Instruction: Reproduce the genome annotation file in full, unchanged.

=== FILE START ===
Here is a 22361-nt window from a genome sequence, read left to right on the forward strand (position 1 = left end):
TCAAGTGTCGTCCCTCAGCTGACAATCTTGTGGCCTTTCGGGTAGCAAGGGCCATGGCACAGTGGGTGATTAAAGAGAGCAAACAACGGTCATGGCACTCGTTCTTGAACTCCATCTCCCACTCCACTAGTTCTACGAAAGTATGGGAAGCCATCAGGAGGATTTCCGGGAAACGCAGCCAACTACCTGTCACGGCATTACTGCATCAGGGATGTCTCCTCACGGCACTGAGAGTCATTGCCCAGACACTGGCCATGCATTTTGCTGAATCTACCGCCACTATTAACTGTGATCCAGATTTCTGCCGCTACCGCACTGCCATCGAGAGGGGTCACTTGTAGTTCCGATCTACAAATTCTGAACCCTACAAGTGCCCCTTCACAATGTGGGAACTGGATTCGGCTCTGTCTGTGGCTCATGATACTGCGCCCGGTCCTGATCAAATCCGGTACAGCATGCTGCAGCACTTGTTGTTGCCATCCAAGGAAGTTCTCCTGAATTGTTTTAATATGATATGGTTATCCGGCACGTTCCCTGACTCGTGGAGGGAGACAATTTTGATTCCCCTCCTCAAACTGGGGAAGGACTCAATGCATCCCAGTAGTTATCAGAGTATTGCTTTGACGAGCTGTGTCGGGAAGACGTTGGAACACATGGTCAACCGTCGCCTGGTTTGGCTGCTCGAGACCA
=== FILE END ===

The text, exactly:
Here is a 22361-nt window from a genome sequence, read left to right on the forward strand (position 1 = left end):
TCAAGTGTCGTCCCTCAGCTGACAATCTTGTGGCCTTTCGGGTAGCAAGGGCCATGGCACAGTGGGTGATTAAAGAGAGCAAACAACGGTCATGGCACTCGTTCTTGAACTCCATCTCCCACTCCACTAGTTCTACGAAAGTATGGGAAGCCATCAGGAGGATTTCCGGGAAACGCAGCCAACTACCTGTCACGGCATTACTGCATCAGGGATGTCTCCTCACGGCACTGAGAGTCATTGCCCAGACACTGGCCATGCATTTTGCTGAATCTACCGCCACTATTAACTGTGATCCAGATTTCTGCCGCTACCGCACTGCCATCGAGAGGGGTCACTTGTAGTTCCGATCTACAAATTCTGAACCCTACAAGTGCCCCTTCACAATGTGGGAACTGGATTCGGCTCTGTCTGTGGCTCATGATACTGCGCCCGGTCCTGATCAAATCCGGTACAGCATGCTGCAGCACTTGTTGTTGCCATCCAAGGAAGTTCTCCTGAATTGTTTTAATATGATATGGTTATCCGGCACGTTCCCTGACTCGTGGAGGGAGACAATTTTGATTCCCCTCCTCAAACTGGGGAAGGACTCAATGCATCCCAGTAGTTATCAGAGTATTGCTTTGACGAGCTGTGTCGGGAAGACGTTGGAACACATGGTCAACCGTCGCCTGGTTTGGCTGCTCGAGACCA